The Methodist Bells – "Esso" – World Famous Moletrax Studios, 19-20 March 2016

Posted in its entirety for your listening pleasure at bandcamp.com and embedded below. For additional context, check out the other, later-later studio session – Sub Rosa Session #32 at Subcat Studios on 21 August 2016, as well as the interview Clem did with the Daily Orange, which goes into some of the details of the history of the session (and the origin of the name, Esso). From the article:

The title of the album, "Esso," is a reference to the Exxon Mobil Corporation. Besides just liking the way the word sounds, Coleman says that he also likes the way that gas stations have a nostalgic feel to them, especially the way they look in old photographs.

"I like the thought that there's an old liter of gasoline out there in some rusting tractor that was sold as Esso gasoline but that it still might power up and engine and make it run for a few minutes." – Clem Coleman

* Recorded at the World Famous Moletrax Studios in Syracuse, NY. For the record (no pun intended), Jeff Moleski made Grove Havener at the Liverpool Limp Lizard sound like Pink Floyd at Pompeii. Twice.

* Find The Methodist Bells on Facebook, Myspace (no kidding!), and Bandcamp. Then, when in Syracuse, go see'em.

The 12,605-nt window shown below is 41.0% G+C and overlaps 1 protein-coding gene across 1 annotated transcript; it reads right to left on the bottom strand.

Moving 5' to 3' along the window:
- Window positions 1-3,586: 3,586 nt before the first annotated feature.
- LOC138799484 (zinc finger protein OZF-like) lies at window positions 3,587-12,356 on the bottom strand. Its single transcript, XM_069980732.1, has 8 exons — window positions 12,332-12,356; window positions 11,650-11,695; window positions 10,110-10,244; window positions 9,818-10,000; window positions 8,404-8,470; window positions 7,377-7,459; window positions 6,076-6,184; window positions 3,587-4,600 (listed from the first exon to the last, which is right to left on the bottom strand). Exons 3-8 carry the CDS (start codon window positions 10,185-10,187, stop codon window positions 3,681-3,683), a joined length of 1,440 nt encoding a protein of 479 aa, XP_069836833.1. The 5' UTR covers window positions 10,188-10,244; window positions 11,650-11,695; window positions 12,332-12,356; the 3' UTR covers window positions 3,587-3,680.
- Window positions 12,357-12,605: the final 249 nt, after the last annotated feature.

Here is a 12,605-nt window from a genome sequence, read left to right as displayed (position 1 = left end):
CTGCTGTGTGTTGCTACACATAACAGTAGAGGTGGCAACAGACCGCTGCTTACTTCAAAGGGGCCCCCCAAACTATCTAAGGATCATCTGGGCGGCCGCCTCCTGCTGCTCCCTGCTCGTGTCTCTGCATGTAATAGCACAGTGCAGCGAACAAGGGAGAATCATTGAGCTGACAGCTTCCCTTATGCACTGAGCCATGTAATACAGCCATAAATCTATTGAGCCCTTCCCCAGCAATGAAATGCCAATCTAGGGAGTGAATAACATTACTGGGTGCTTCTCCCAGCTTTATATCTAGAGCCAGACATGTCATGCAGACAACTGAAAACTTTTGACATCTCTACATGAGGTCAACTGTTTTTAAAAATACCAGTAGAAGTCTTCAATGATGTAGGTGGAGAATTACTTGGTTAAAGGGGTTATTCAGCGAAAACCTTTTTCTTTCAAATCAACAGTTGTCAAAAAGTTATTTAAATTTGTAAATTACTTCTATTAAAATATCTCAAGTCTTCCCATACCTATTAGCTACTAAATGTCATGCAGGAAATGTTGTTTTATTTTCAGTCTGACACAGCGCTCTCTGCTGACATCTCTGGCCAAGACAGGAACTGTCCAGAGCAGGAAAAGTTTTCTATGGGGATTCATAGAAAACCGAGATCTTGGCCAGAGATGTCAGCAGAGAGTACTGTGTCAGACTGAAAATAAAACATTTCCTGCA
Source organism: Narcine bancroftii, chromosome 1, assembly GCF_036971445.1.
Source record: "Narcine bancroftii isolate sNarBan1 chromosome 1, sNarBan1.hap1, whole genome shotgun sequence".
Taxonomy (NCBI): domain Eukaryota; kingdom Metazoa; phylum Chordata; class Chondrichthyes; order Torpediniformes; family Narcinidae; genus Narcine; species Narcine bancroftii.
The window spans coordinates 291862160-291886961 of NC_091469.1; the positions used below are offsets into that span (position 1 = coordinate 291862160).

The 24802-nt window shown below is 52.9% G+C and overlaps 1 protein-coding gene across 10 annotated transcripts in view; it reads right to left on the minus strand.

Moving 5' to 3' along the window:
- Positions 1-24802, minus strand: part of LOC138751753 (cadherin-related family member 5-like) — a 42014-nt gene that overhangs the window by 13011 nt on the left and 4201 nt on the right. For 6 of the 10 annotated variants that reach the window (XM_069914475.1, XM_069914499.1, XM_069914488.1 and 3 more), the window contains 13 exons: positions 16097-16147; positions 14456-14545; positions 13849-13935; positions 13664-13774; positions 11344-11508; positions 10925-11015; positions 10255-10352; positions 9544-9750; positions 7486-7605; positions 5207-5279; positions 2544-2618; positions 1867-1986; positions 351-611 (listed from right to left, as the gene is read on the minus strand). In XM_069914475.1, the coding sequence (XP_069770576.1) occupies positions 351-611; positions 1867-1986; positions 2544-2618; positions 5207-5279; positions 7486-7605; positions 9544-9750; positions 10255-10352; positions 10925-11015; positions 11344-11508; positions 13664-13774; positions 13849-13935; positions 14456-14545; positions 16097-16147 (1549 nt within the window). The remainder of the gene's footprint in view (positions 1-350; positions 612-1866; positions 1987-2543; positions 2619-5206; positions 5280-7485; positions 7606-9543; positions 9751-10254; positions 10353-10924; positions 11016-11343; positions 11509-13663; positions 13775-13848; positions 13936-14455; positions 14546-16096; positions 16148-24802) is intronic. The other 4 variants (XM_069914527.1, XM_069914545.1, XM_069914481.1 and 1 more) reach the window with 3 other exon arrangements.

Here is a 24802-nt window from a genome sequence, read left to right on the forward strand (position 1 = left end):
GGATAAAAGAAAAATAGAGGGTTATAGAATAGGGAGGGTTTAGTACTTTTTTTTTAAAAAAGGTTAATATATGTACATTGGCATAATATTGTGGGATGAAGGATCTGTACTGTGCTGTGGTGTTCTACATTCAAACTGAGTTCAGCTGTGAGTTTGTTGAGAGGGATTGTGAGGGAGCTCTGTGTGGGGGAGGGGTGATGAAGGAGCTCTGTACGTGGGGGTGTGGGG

* Like it? Go ahead and buy it. All proceeds go to reminding musicians that their efforts matter.

Pearls Of Wisdom

As a random aside, a few things I learned from nearly two full days of recording 12 tracks in, mostly, one take:

1. Tune For Attack – Long, pure tones may be great at the gig when you want them heard beyond the bandstand – and jazzers know that the higher tuning gets your out of the register of the main melodic/harmonic instruments (think piccolo in Stars & Stripes Forever). When the mic is "right there," tone and sustain can be overkill, esp. when you intend on playing a lot of notes. Get yourself a sharp attack and let the mic pick up the rest, else keep those fills simple.

First day at the office.

2. Limit The Variables By Limiting Your Choices – There is one obvious spot in one song where I wanted a different sound and, in a mad hurry, hit a flat ride where a crash would have been more appropriate – and I didn't use the flat ride in that particular tune otherwise. You're welcome to listen intently to see if you can pick it out.